Gov't lost P178.5-B in tax perks in 2016

The government lost P178.56 billion in potential revenues in 2016 as a result of tax incentives given out to only 3,102 firms registered with various investment promotion agencies (IPAs), the Department of Finance (DOF) revealed in a statement on Thursday.

Finance Undersecretary Karl Kendrick Chua said that based on data from the Bureau of Internal Revenue (BIR) and of the Bureau of Customs (BOC), the government had foregone PHP74.53 billion in revenues from income tax holidays (ITHs), PHP46.66 billion from special income tax rates and PHP57.38 billion in customs duties.

These foregone revenues, as a result of tax incentives given out to select enterprises, are collectively termed as “investment tax expenditures.”

Under the Budget of Expenditures and Sources of Financing (BESF) document published by the Department of Budget and Management (DBM), these only include ITHs, special income tax rates and incentives on customs duties.

Chua said at a hearing of the House committee on ways and means that the data collated by the DOF’s Domestic Finance Group (DFG) did not yet include foregone revenues from the value-added tax (VAT) exemptions on imports and local VAT that enterprises registered with IPAs also get to enjoy. It also did not yet include the foregone local taxes and leakages that may arise as a result of abuse of transfer pricing.

Foregone revenues from investment incentives, excluding VAT and local tax privileges, grew 71.03 percent in 2016 from the previous year’s figure of PHP104.40 billion and were 52.52 percent higher from 2015 projections, the DOF-DFG report said.

The report said these revenue losses are expected to increase to PHP196.02 billion or by 9.77 percent in 2017.

For 2015, the DOF was already able to include estimates of revenue losses from VAT exemptions, which reached about PHP196.83 billion for that year on a gross basis.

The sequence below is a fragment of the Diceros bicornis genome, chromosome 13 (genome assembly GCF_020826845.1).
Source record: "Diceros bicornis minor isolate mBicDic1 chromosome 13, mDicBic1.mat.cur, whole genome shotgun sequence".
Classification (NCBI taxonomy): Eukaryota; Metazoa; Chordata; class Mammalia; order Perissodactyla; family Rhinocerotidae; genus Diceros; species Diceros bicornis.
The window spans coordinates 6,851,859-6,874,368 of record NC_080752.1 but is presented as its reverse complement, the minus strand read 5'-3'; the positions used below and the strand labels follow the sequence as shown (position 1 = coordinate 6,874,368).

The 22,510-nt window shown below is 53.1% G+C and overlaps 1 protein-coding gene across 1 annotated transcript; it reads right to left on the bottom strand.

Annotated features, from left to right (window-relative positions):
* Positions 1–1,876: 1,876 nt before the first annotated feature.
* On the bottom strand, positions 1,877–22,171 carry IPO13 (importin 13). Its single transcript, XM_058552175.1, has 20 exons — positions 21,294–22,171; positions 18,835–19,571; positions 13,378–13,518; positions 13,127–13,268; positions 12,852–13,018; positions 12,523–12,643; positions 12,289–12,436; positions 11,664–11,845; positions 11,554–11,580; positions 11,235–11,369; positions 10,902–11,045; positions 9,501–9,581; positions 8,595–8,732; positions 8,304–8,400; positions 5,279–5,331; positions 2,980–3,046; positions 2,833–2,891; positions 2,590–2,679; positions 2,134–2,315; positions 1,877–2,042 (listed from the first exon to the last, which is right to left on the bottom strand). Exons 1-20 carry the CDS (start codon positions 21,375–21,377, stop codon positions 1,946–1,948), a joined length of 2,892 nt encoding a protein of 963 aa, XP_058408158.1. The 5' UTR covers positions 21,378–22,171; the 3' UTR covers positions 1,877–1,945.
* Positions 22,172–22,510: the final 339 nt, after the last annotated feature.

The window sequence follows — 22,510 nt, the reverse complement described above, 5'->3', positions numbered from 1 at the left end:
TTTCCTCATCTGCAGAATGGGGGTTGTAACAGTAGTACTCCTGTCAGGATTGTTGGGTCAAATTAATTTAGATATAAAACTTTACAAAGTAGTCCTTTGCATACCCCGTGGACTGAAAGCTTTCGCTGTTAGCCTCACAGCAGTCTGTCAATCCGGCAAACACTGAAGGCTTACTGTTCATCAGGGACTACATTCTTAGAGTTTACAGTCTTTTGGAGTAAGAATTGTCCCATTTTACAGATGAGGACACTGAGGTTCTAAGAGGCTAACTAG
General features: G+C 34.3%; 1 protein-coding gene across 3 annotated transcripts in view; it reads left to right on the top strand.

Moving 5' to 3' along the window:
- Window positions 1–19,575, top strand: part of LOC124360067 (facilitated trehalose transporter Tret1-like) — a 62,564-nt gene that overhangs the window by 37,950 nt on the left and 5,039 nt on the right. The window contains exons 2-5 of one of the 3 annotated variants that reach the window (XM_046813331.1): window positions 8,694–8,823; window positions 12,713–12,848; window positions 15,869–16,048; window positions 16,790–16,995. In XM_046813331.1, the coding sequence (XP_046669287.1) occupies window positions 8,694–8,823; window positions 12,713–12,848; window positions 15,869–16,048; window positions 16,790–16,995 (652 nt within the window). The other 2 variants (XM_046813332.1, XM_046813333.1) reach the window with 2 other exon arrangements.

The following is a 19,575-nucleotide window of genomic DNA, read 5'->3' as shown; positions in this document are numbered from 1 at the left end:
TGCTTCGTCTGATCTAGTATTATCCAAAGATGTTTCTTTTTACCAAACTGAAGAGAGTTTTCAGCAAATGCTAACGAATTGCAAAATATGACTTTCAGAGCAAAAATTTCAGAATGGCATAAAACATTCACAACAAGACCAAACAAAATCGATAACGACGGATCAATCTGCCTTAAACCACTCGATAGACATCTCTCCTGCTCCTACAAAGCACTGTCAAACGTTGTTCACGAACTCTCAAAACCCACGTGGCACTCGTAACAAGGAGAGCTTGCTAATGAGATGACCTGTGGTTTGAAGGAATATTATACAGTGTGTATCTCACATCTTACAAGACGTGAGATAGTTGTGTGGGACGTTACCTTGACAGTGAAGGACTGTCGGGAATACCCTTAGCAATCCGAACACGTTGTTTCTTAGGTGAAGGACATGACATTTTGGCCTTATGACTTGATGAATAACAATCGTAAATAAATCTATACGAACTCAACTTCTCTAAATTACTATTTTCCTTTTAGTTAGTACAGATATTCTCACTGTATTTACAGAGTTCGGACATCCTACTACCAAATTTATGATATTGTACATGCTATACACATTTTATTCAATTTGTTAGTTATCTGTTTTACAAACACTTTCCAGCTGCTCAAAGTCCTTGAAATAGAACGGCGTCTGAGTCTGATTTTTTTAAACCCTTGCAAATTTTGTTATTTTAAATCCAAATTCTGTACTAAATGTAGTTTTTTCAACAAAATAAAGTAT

Adding this figure to the investment tax expenditures of PHP104.40 billion from ITHs, special tax rates and custom duty incentives, this brings the total estimated foregone revenues of the government from investment incentives to PHP301 billion in 2015 alone, Chua said.

He told lawmakers that 2015 was the earliest year when the Tax Incentives Management and Transparency Act (TIMTA) made possible the monitoring and review of the economic impact of incentives given to businesses.

Chua said the Philippines has 14 IPAs that are authorized to grant incentives to a select group of businesses. Moreover, some 315 special laws exist that grant other forms of incentives beyond what the IPAs give.

These laws that are outside the national tax code comprise 123 statutes that give out investment incentives and 192 others that provide non-investment incentives to registered enterprises.

In contrast, some 90,000 active small and medium enterprises (MSMEs) pay the regular corporate income tax (CIT) rate of 30 percent, which remain the highest among the Association of Southeast Asian Nations (ASEAN) economies, Chua said.